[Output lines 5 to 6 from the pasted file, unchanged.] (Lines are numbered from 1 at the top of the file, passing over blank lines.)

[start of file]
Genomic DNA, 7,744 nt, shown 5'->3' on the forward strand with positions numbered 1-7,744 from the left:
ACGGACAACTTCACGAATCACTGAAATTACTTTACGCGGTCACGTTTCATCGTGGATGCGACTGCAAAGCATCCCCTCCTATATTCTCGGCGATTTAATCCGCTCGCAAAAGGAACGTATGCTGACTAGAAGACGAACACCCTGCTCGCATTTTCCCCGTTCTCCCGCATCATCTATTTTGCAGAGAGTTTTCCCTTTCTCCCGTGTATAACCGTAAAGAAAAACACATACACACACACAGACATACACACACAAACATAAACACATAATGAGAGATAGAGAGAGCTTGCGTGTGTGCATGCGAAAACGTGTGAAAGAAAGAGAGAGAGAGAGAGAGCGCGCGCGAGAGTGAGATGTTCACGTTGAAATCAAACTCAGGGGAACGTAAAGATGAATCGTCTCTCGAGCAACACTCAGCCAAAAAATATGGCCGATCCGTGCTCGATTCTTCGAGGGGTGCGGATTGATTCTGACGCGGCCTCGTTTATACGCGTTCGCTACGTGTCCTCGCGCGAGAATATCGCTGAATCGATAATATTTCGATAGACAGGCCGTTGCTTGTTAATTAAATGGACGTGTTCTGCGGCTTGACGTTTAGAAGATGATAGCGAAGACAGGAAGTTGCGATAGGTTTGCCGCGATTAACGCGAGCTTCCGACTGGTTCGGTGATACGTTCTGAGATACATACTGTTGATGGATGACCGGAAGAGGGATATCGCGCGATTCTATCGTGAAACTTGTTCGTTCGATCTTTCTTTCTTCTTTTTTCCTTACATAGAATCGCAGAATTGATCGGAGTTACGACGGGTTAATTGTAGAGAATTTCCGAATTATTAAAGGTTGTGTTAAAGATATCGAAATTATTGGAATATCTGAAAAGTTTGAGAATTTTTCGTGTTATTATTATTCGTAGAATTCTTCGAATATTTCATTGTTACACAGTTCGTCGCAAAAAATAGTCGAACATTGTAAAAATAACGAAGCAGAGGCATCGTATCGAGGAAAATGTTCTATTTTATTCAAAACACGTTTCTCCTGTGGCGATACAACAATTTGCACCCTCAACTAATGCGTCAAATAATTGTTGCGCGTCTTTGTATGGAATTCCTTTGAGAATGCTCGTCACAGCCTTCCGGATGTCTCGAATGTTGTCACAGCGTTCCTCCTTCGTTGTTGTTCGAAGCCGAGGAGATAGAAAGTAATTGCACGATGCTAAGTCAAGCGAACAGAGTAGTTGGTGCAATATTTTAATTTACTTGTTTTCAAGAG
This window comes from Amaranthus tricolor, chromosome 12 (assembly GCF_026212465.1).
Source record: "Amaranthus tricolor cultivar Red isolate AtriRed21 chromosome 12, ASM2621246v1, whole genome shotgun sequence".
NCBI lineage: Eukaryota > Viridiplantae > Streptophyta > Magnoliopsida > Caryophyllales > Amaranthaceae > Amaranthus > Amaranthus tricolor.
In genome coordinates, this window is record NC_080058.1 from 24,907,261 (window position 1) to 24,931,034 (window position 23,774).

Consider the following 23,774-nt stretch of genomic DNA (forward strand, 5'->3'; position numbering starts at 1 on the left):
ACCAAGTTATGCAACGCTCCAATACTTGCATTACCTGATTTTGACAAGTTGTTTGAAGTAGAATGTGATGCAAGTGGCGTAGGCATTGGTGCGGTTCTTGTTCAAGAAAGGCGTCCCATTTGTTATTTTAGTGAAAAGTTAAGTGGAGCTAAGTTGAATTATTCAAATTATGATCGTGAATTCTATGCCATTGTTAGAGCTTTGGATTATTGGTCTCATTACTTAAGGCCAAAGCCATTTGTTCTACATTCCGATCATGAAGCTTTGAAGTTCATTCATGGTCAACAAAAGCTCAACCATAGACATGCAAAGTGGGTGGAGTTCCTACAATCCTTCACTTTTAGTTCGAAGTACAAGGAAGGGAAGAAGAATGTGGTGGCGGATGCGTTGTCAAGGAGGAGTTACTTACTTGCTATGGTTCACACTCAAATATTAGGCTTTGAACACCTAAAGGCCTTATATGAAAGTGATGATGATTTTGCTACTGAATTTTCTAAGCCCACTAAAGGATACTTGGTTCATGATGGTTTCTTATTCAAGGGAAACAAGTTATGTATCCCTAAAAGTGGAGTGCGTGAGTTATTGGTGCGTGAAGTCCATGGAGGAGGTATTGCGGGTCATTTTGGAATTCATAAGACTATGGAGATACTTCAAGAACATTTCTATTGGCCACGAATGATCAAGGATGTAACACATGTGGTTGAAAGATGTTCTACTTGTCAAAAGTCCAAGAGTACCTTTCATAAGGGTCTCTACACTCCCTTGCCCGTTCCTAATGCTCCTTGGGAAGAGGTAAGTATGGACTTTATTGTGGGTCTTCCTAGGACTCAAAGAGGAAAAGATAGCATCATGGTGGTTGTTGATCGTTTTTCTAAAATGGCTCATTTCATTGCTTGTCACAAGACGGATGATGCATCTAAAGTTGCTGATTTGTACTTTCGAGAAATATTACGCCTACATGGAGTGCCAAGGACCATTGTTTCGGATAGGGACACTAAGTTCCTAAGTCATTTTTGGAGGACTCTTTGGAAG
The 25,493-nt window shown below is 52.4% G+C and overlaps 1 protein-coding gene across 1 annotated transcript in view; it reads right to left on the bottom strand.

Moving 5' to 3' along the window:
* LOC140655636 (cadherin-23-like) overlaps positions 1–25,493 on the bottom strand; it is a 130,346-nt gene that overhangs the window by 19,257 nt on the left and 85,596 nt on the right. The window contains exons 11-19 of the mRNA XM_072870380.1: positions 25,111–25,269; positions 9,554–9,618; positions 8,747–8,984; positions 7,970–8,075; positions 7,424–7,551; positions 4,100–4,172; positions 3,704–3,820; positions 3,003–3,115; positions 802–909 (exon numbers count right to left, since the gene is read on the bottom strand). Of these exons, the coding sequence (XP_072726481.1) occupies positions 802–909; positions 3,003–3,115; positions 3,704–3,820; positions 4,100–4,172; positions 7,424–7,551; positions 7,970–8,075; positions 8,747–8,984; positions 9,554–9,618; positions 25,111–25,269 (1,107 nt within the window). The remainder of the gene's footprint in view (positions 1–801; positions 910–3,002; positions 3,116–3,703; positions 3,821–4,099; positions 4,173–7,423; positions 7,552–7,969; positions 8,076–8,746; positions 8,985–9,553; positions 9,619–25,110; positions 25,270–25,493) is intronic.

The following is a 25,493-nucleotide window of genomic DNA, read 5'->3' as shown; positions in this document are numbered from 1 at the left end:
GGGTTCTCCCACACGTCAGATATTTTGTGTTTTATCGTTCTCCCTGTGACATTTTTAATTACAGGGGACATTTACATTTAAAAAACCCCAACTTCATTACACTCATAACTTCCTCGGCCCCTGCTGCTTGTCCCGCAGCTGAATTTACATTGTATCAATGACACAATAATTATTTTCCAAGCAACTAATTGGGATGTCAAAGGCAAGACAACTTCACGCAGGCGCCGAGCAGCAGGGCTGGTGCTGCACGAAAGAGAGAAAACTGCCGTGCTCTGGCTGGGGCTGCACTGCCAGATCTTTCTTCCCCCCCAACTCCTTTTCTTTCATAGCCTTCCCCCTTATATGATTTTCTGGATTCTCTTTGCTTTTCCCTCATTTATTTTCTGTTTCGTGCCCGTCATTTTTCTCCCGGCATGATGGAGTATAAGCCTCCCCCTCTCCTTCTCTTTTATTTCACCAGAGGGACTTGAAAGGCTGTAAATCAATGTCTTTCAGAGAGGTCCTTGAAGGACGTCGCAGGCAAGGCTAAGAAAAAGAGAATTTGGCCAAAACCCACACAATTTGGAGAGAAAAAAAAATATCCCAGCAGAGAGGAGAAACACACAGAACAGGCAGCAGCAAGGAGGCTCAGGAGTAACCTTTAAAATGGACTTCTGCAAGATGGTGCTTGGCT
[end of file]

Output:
NCBI lineage: Eukaryota > Viridiplantae > Streptophyta > Magnoliopsida > Caryophyllales > Amaranthaceae > Amaranthus > Amaranthus tricolor.
In genome coordinates, this window is record NC_080058.1 from 24,907,261 (window position 1) to 24,931,034 (window position 23,774).